Thursday, November 19, 2009

Insulin's Far-Reaching Effects

Dr. Ron Rosedale is a medical doctor who is an internationally known expert in nutritional and metabolic medicine as well as a healthy aging expert. He is the author of The Rosedale Diet and has keynoted at various conferences, including the 8th Congressional International Medical Conference on Molecular Medicine and the 1st European Conference on Longevity Medicine and Quality of Life.

Those are just a few of his achievements. He also has some fascinating thoughts on the role of insulin in health. Here’s a recap of some of Rosedale insights:

When asked what the purpose of insulin in humans is, Rosedale says that its main purpose is to store excess nutrients, not just to support healthy blood sugar levels. He gives the example that vitamin C, for instance, has a similar structure as glucose and when sugar levels increase, then vitamin C and glucose compete for entry into cells. If there’s more glucose around, then less vitamin C will be allowed into cells.

The same holds true for other nutrients such as magnesium. Rosedale indicates that a little- known fact is that insulin also stores magnesium. If insulin levels are out of whack, though, the body loses magnesium—with urinary output. It just passes through and is not fully absorbed by the body.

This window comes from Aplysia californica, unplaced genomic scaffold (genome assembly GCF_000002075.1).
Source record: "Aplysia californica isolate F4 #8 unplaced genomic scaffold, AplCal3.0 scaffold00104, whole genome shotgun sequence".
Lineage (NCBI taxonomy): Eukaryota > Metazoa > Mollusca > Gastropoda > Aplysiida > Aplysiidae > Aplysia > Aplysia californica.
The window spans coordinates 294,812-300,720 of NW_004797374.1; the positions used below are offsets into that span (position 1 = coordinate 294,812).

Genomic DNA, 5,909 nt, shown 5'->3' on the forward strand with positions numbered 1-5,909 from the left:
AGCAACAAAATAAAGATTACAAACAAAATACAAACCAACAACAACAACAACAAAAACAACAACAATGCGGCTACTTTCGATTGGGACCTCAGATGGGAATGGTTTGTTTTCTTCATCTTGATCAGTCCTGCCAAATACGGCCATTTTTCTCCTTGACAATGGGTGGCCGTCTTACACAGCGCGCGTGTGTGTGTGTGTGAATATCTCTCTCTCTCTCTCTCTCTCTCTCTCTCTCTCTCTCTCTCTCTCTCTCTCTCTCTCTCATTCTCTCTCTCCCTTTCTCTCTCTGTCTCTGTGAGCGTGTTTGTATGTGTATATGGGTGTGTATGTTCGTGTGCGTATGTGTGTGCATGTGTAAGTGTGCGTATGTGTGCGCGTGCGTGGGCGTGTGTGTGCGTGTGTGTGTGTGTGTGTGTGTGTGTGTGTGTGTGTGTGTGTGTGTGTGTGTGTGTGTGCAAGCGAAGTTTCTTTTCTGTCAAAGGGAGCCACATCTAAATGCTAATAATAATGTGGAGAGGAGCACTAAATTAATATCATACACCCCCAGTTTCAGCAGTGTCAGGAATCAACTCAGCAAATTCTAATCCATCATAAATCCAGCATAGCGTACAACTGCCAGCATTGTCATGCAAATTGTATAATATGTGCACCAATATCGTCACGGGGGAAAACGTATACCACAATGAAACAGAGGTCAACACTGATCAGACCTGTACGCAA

That’s not great news, either, says Rosedale, because magnesium supports muscular and vascular health. A magnesium deficit can also have adverse effects on the cardiovascular system.

What’s more is that magnesium is necessary for the manufacture and action of insulin, so this can become a vicious cycle—one that can lead to increased insulin imbalances resulting in devastating health consequences. Areas that can be adversely affected by imbalanced insulin levels include the liver, muscle tissue, fat cells and other cells, as well as the endothelium—the lining of the arteries.

The same holds true for calcium when insulin levels are topsy-turvy. Most calcium can pass right through without going to areas the body needs it, including the bones.

Insulin levels can also directly affect weight. It’s pretty simple why this is true. When more energy in the way of food is ingested than is burned, the body stores it as fat. If you ingest glucose (sugar), then the body will burn that and stop burning fat. One of the effects of insulin on fat, says Rosedale, is that it prevents you from burning it.

Since the standard American diet is high in complex carbs and low in healthy fats, Rosedale comments that this high glucose diet—a high sugar diet—adds to the problem of unstable insulin levels.

In short, every time you have a surge in sugar, there is also a surge in insulin which results in a law of diminishing returns on insulin’s effectiveness. That can translate into nutrient absorption chaos and other anomalies.

Rosedale believes we really don’t need a lot of carbohydrates in our diet—certainly not as many as most Americans consume. According to Rosedale, the building blocks of a healthy diet include quality proteins and fats, but not much in the way of carbs—except for carbs high in fiber, including low-carb vegetables.

The good news, says Rosedale, is that you can help stabilize insulin levels by a diet rich in healthy fats and proteins (but not proteins from grain-fed sources) as well as those healthy carbs just mentioned.

Healthy insulin levels can definitely play a role in your longevity and your state of health. “It determines the rate of aging more so than anything else we know right now,” says Rosedale.

Now those really are some far-reaching effects.

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